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Residents urge Wheatfield town officials to be more responsive to safety issues

Residents urge Wheatfield town officials to be more responsive to safety issues

by Joseph KisselJanuary 30, 2017

Last week, Wheatfield residents Deborah Fadel (above left) and Laurie Galbo (above right) spoke at length in front of the town board, asking new questions and expressing the concerns of their neighbors about several safety issues facing the town.

“Tonight we are here again to present another message to the town board members,” Fadel said.

“Our words ‘Seeking Out Safety’ for the Town of Wheatfield residents represents an S.O.S. message that is shared by our community,” she said.

“We have been told by Mr. Cliffe and other members of the board that they do not support sidewalks in our town. Yet if you read on the Town of Wheatfield’s website you will find that the Town’s Comprehensive Master Plan includes pedestrian walk ways, sidewalks, and bike paths. In 2015 after we presented our safety concerns about widening road shoulders or providing a sidewalk to the Wheatfield Board Members, Mr. Cliffe stated to Kelly Dueger and I, ‘Now you have created a problem in Wheatfield.’” Kelly Dueger replied, ‘No, we are addressing an existing problem in Wheatfield.’”

“We know that Krueger Road is not the only unsafe road in Wheatfield and that is why we need to take a stand and share with our town board members that safety is important for all Wheatfield residents. We need support from the Wheatfield Town Board to seek out money and grants to address unsafe road conditions.”

“The Town of Niagara is also pursuing money from the Transportation Alternative Program for a sidewalk along Fourth Street due to a pedestrian fatality. They did not need to have residents sign petitions or provide pictures for this. They just did it. They also will be taking their matching 20 percent out of town funds. Why? Because they feel this particular road is dangerous and requires a sidewalk to keep residents safe,” Fadel said.

“Wheatfield Town Board Members need to recognize they are elected officials. Their first priority should be to provide a safe environment whereby the residents can enjoy the parks, playgrounds, and recreation buildings by providing roads with shoulders or roads with sidewalks,” she said.

From left, Town Board member Randy Retzlaff, Town Attorney Matthew Brooks, and Town Supervisor Robert Cliffe.

Town Supervisor Robert Cliffe: “Essentially, I agree with you. But it all comes down to whether or not we get a grant. Whatever other action we are going to take it has to start with or without that grant. And that grant isn’t going to be answered until whatever Bernie said.”

Fadel: “Bernie Rotella told us maybe the end of January or February. Matthew Brooks told we have a few weeks to hold  a town meeting to see if we can get that other money.”

Cliffe: “Once we have that then the other decisions start. Whether or not the town board is pay for it or whether the town board is going to ask the people of the area to pay some of the money toward that still has to be decided. Once we are approved for a grant. It’s still going to take six or eight weeks before we get a contract back and forth. We’ve been through these discussions. Nobody is fighting the project at this point. It all comes down to that the whole process doesn’t even start until we find out whether we are going to get the grant.”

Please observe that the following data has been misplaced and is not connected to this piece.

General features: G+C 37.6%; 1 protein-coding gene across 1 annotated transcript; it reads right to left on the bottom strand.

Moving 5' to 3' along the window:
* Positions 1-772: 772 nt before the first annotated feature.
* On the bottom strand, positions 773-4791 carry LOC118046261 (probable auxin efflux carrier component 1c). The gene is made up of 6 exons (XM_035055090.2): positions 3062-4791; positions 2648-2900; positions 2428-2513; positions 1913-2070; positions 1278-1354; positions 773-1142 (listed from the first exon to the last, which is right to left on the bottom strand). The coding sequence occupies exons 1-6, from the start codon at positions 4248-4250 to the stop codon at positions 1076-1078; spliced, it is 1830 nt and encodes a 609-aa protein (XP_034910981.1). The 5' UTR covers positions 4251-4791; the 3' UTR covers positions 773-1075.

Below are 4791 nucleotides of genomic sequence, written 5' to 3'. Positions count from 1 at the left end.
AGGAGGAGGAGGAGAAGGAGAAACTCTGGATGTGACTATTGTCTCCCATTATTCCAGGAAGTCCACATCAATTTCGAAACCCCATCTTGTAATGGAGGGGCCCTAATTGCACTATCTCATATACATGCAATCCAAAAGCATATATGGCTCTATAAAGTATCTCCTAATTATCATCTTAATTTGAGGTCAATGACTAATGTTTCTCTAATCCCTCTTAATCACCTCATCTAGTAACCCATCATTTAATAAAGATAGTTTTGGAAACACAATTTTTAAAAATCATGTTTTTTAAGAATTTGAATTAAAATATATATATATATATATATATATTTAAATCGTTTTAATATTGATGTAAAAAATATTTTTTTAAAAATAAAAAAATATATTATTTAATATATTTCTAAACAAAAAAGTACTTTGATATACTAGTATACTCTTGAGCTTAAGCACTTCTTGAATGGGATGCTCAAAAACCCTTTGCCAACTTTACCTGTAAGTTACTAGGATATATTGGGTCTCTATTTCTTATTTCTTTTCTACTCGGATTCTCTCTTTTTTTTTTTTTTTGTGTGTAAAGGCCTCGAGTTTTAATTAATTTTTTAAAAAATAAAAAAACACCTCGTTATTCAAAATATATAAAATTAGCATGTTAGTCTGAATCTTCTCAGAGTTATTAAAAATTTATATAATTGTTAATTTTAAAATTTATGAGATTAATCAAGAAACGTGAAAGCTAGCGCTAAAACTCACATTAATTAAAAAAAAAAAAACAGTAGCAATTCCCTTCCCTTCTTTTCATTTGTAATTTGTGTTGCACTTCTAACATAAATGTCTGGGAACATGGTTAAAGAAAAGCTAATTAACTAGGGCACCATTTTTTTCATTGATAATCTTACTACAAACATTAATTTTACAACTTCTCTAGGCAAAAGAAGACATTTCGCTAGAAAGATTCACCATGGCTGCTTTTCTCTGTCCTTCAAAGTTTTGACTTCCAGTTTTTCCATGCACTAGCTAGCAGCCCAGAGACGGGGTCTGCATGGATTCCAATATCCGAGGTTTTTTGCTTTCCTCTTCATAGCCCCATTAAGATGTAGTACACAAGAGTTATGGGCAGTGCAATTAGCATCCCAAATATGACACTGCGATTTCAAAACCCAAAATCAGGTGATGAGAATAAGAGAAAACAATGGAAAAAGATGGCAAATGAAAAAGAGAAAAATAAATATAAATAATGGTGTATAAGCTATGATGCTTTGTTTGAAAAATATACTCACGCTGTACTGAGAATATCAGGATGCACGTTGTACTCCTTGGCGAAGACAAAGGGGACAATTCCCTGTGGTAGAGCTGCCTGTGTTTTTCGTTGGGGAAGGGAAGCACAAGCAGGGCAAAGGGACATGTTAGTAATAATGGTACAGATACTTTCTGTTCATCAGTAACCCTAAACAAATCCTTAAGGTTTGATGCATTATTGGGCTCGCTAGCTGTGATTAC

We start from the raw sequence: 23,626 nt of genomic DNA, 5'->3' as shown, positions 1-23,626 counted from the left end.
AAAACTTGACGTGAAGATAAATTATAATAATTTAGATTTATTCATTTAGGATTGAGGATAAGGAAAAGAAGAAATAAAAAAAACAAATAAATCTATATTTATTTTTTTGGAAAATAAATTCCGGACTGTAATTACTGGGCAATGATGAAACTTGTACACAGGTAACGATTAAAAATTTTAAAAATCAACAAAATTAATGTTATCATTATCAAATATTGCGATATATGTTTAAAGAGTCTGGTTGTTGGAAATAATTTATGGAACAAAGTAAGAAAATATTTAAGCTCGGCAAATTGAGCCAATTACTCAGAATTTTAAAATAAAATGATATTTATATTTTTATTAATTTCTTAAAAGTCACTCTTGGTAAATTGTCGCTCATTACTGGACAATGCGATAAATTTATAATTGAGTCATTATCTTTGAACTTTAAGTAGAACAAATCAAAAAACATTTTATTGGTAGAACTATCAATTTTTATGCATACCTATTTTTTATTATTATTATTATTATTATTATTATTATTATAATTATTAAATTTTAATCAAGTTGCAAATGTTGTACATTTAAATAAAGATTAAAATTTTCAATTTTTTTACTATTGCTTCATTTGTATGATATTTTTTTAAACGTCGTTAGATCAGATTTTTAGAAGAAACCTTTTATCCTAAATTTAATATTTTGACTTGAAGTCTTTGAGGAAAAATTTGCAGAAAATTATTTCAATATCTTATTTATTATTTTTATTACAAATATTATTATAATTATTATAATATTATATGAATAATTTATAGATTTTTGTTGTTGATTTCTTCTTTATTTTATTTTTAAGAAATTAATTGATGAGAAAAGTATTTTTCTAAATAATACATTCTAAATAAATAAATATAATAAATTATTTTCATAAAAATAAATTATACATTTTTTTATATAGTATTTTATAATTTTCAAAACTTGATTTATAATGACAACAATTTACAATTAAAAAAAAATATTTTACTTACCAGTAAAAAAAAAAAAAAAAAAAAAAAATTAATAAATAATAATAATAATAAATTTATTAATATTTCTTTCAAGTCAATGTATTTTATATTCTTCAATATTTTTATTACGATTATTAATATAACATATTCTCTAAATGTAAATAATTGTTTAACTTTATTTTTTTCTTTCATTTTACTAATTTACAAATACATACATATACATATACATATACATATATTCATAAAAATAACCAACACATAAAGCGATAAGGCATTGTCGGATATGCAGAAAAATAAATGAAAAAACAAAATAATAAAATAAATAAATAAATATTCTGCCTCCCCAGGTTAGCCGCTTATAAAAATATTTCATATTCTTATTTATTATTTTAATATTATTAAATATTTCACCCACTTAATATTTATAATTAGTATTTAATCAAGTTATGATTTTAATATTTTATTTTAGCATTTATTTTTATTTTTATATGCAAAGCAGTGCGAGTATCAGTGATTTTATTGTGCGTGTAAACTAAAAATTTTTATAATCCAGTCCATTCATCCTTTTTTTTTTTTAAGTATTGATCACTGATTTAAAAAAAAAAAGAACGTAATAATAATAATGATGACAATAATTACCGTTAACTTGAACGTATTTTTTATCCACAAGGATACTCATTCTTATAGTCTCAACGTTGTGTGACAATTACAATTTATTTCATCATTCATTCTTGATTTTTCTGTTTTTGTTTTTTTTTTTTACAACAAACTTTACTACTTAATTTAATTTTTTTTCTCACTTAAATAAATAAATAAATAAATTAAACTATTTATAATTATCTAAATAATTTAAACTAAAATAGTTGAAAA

Fadel: “I remember (Town Board member) Mr. (Gilbert) Doucet  saying, ‘People do not want sidewalks on your street.’ And he even said … ”

Doucet: “I correct you on that. What I said is that I hate to put the burden on the residents. I have nothing against sidewalks. I just hate to see the residents on Krueger Road and the area have to pay the tax on it.”

Fadel: That’s me!

Galbo: Me too!

Fadel: I would have been happy with shoulders.

She comments that the Town of Wheatfield’s parks are beautiful and director Mike Ranali does a wonderful job.

“But too bad our kids can’t get there because there’s no shoulders on the roads to get there,” she said. “Any of the roads.”

Resident Laurie Galbo steps to the microphone.

“One last comment on behalf of Debbie and Kelly,” Galbo said. “This is a grieving family and since the day Ryan died these two ladies have been doing all the work that you should have been doing, going after the grant money, looking into the laws and going after officials to get help. They should have been allowed to grieve. They should not be fighting for justice. They should not be fighting for sidewalks. They should have been allowed to grieve.”

Galbo also spoke again during the meeting.

“Mr. Cliffe, I was appalled at your response to Mr. Telvock in the Jan 10th Investigative Post interview,” she said. “You felt the fence at the Nash Rd. Landfill was not an emergency. That the cost of the fence is a taxpayer burden. Yet we, the taxpayers will be strapped with litigation for years to come. I requested the fence installation to this Town Board from September 2016 thru Feb 2016 when Senator Ortt offered $75,000 toward the cost of the fence. You dismissed me with every request. The fence and the landfill clean-up is an emergency. Every town board since 1968, has known of this toxic landfill. Every town board has ignored DEC recommendations since the 1980s,” said Galbo.

“Mr. Cliffe, you once stated to me that you were not here in 1968. You are here now. 28 months after the DEC informational session, you are still not doing anything further for the clean up of the landfill or moving fast enough for the fence.”

“Based on my observations, this Town Board has no tolerance for concerns of residents. This board does not represent the people of this town. In my opinion, this town board is concerned only for your deep pockets and self interests.”

“This poisonous landfill affects NT residents as well as Wheatfield residents,” Galbo said.